According to a new study by Forrester Research B.V., the Internet’s reach in Western Europe will nearly double over the next three years as digital technology becomes more commonplace.
The projected jump in Internet penetration from 19 to 33 percent is not expected to translate into instant profits for companies investing in the European market, however.
Although it is measured as one market, Western Europe is actually a segmented group of markets with their similar levels of industrial development not necessarily meaning they all use the Internet the same way.
In its new Technographics Europe Report, Forrester argues that the expansion of the Internet and related digital technologies will hinge on consumer attitudes in each country. These attitudes will “shape the technology landscape within Europe and lead to divergent digital lifestyles across the continent,” the research firm states.
Forrester surveyed nearly 17,000 consumers in France, Germany, the Netherlands, Sweden and the United Kingdom to determine attitudes about and motivations for using the Internet and other digital technologies.
“Despite the political and cultural differences that exist within Europe, consumers own many of the same electronics products and exhibit similar online behaviors,” Technographics Europe Analyst Reineke Reitsma said.
“These similarities suggest that consumer demand for technology is primarily needs-driven, and that these needs — for entertainment, security, or status, for example — are shared across borders.”
Internet Access Riding High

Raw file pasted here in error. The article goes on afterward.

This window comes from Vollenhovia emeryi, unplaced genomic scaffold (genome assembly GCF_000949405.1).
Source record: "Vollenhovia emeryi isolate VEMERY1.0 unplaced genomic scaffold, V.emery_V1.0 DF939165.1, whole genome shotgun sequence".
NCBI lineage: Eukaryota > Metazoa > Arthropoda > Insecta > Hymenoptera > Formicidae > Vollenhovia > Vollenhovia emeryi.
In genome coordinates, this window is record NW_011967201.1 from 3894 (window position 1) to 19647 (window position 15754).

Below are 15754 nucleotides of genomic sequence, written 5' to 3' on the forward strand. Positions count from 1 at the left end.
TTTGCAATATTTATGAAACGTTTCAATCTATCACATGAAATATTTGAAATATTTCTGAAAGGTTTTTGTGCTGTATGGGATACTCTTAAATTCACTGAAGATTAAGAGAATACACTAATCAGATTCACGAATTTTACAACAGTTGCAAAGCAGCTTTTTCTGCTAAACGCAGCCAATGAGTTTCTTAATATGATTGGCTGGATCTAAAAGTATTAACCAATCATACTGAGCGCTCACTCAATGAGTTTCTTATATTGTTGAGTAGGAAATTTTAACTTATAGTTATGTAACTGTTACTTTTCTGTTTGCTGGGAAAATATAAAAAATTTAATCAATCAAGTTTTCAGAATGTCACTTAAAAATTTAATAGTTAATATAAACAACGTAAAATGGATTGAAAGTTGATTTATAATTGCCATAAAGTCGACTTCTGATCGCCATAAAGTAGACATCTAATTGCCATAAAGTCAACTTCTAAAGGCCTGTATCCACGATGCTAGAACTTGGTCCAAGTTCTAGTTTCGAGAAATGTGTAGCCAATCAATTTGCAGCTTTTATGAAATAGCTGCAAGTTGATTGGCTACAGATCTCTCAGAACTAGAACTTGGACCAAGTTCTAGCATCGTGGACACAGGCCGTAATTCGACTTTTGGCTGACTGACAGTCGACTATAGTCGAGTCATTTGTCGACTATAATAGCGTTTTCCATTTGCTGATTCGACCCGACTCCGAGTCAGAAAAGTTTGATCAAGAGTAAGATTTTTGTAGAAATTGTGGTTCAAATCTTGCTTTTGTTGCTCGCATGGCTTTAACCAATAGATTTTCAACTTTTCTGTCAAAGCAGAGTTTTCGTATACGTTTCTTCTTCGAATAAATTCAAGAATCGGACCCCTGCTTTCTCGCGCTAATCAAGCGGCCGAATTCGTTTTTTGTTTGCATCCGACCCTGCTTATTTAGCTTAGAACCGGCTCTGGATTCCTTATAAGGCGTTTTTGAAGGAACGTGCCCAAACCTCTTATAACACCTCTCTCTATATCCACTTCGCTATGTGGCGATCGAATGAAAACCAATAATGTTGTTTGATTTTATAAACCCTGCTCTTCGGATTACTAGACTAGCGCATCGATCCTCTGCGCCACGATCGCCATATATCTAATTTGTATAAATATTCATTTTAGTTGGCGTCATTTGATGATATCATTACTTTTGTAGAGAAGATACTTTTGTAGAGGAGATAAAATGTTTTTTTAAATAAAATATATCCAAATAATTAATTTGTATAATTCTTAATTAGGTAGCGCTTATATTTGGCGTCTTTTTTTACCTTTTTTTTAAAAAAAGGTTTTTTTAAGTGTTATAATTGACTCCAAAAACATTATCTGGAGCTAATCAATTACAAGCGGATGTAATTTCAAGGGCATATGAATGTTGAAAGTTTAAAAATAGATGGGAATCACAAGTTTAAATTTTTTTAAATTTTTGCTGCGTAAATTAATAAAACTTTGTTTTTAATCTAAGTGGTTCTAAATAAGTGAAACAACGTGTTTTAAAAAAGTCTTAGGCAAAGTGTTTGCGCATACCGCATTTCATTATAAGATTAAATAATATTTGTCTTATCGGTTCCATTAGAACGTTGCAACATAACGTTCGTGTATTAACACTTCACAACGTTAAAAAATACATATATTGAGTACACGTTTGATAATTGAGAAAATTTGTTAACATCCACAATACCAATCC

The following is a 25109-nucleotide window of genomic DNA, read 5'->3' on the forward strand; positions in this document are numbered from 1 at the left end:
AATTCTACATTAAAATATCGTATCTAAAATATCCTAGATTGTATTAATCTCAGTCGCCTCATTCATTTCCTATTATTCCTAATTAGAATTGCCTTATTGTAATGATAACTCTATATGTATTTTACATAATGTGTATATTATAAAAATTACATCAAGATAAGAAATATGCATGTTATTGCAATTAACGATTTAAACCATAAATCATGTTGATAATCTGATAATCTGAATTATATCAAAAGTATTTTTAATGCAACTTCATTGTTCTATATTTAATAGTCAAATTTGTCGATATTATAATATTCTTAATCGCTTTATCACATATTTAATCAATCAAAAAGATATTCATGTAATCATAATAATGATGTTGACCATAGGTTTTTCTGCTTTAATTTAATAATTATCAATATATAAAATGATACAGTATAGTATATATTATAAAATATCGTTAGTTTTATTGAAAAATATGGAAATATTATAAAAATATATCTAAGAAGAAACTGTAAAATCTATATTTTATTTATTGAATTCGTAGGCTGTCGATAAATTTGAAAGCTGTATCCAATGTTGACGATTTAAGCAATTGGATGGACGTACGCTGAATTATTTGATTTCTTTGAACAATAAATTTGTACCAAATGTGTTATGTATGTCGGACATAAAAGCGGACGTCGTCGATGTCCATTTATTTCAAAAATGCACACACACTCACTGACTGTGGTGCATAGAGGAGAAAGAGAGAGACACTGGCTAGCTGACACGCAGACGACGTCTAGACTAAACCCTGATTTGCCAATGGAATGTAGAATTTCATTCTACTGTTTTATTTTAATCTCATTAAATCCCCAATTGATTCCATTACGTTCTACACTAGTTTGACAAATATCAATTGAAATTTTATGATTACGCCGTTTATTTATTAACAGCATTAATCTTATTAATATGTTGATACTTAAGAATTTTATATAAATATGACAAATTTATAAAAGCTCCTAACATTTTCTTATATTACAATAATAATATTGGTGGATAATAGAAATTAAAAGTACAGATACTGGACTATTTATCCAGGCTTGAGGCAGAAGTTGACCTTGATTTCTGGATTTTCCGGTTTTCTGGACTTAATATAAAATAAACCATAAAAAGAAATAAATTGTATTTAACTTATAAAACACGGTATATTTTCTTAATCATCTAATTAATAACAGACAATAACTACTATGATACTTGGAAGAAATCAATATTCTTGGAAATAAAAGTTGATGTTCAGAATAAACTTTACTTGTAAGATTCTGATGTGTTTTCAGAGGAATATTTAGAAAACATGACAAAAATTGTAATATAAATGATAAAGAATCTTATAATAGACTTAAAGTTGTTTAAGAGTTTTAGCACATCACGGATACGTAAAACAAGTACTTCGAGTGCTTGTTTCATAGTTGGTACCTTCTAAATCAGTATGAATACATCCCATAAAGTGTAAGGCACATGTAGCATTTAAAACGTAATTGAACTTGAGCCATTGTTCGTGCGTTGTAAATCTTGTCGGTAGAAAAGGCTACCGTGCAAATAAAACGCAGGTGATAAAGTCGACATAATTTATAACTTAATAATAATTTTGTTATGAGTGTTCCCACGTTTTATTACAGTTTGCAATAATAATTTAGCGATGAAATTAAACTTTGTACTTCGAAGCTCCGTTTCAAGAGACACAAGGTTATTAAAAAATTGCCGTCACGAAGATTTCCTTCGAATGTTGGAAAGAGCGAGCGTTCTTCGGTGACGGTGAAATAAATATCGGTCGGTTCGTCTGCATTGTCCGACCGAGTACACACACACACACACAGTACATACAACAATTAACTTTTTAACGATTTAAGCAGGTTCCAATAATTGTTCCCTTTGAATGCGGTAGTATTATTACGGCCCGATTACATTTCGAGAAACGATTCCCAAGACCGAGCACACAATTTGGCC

Positive factors include the Internet’s ability to open doors to the rest of the world and dropping prices for digital products, most notably personal computers. Forrester predicts that PC ownership in Europe will boom over the next four years, with some countries passing the United States in percentage of homes with computers.
Sweden is leading that charge with a 72 percent penetration rate, and overall PC penetration in Western Europe is expected to rise from its current 36 percent to 46 percent by 2003.
“The Internet is the killer app that will motivate most of these purchases,” Forrester adds. The online population will grow from 33.9 million to nearly 60 million people over the next three years, and more than 20 million will have broadband access.
The European market is already tops in wireless telephones and will stay there over the next three years, putting the phones in the pockets of nearly 100 million adults, Forrester says.
European Internet use will get a boost from these digital mobile phones, the researcher predicts. Already, 12 percent of Europe’s Internet users spend 10 or more hours per week online, making them prime candidates for the more flexible Internet access that wireless phone companies are now working on. By 2003, Forrester expects nearly 30 percent of Europe’s Web surfers to use devices other than personal computers to access the Internet.
Despite political and cultural differences from one country to the next, Forrester says that European Internet users tend to use similar on a regular basis. E-mail, Internet search engines and product information supplied by company Web sites are the most common uses of the Internet in Europe, regardless of country.
Which products they buy, however, varies from one country to another. Germans are twice as likely to buy books online as the Dutch, while the British are twice as likely as Swedes to purchase airline tickets online, Forrester says.